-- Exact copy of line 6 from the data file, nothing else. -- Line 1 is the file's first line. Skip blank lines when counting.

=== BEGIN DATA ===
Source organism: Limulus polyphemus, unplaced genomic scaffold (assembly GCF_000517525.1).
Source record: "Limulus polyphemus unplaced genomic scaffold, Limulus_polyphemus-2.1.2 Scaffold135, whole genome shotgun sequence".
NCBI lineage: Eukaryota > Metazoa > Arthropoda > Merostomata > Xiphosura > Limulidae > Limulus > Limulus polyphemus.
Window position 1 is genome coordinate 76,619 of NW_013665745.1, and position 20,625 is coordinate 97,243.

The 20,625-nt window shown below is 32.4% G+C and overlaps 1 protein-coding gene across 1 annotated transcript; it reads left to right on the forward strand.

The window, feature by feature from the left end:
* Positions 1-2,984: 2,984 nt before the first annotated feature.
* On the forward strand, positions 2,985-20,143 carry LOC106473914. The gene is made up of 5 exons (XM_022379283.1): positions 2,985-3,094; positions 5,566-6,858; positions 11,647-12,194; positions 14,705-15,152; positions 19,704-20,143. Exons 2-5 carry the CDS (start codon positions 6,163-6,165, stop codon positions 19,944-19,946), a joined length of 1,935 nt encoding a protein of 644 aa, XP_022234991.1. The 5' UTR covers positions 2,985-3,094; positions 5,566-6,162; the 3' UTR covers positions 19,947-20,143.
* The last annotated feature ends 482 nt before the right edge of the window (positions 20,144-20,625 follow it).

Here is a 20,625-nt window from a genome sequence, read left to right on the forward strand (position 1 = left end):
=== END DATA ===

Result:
The window, feature by feature from the left end: